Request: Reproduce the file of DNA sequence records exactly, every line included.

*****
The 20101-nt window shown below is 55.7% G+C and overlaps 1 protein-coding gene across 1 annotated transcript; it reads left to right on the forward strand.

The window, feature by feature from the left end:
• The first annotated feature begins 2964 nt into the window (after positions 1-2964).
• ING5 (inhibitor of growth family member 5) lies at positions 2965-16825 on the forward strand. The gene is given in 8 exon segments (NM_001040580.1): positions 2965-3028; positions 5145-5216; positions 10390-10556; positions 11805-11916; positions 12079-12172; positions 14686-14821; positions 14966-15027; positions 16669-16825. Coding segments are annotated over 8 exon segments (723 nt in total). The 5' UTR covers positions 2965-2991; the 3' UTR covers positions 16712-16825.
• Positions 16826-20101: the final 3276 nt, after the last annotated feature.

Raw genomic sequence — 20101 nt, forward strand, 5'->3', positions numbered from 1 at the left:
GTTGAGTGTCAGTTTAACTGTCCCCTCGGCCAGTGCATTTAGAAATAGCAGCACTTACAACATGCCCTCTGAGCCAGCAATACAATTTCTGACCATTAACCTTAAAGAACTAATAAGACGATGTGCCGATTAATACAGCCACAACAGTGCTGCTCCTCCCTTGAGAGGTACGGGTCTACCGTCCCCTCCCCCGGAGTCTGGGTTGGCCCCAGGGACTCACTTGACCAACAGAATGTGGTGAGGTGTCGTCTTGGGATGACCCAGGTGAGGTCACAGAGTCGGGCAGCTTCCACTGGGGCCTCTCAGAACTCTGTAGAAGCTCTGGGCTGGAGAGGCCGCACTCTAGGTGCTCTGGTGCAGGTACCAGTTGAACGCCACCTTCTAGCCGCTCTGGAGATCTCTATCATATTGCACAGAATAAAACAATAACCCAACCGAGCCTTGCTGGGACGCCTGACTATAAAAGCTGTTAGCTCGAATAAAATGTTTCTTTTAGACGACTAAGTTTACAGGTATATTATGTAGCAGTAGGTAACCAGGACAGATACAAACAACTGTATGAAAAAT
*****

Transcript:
The 20101-nt window shown below is 55.7% G+C and overlaps 1 protein-coding gene across 1 annotated transcript; it reads left to right on the forward strand.

The window, feature by feature from the left end:
• The first annotated feature begins 2964 nt into the window (after positions 1-2964).
• ING5 (inhibitor of growth family member 5) lies at positions 2965-16825 on the forward strand. The gene is given in 8 exon segments (NM_001040580.1): positions 2965-3028; positions 5145-5216; positions 10390-10556; positions 11805-11916; positions 12079-12172; positions 14686-14821; positions 14966-15027; positions 16669-16825. Coding segments are annotated over 8 exon segments (723 nt in total). The 5' UTR covers positions 2965-2991; the 3' UTR covers positions 16712-16825.
• Positions 16826-20101: the final 3276 nt, after the last annotated feature.

Raw genomic sequence — 20101 nt, forward strand, 5'->3', positions numbered from 1 at the left:
GTTGAGTGTCAGTTTAACTGTCCCCTCGGCCAGTGCATTTAGAAATAGCAGCACTTACAACATGCCCTCTGAGCCAGCAATACAATTTCTGACCATTAACCTTAAAGAACTAATAAGACGATGTGCCGATTAATACAGCCACAACAGTGCTGCTCCTCCCTTGAGAGGTACGGGTCTACCGTCCCCTCCCCCGGAGTCTGGGTTGGCCCCAGGGACTCACTTGACCAACAGAATGTGGTGAGGTGTCGTCTTGGGATGACCCAGGTGAGGTCACAGAGTCGGGCAGCTTCCACTGGGGCCTCTCAGAACTCTGTAGAAGCTCTGGGCTGGAGAGGCCGCACTCTAGGTGCTCTGGTGCAGGTACCAGTTGAACGCCACCTTCTAGCCGCTCTGGAGATCTCTATCATATTGCACAGAATAAAACAATAACCCAACCGAGCCTTGCTGGGACGCCTGACTATAAAAGCTGTTAGCTCGAATAAAATGTTTCTTTTAGACGACTAAGTTTACAGGTATATTATGTAGCAGTAGGTAACCAGGACAGATACAAACAACTGTATGAAAAAT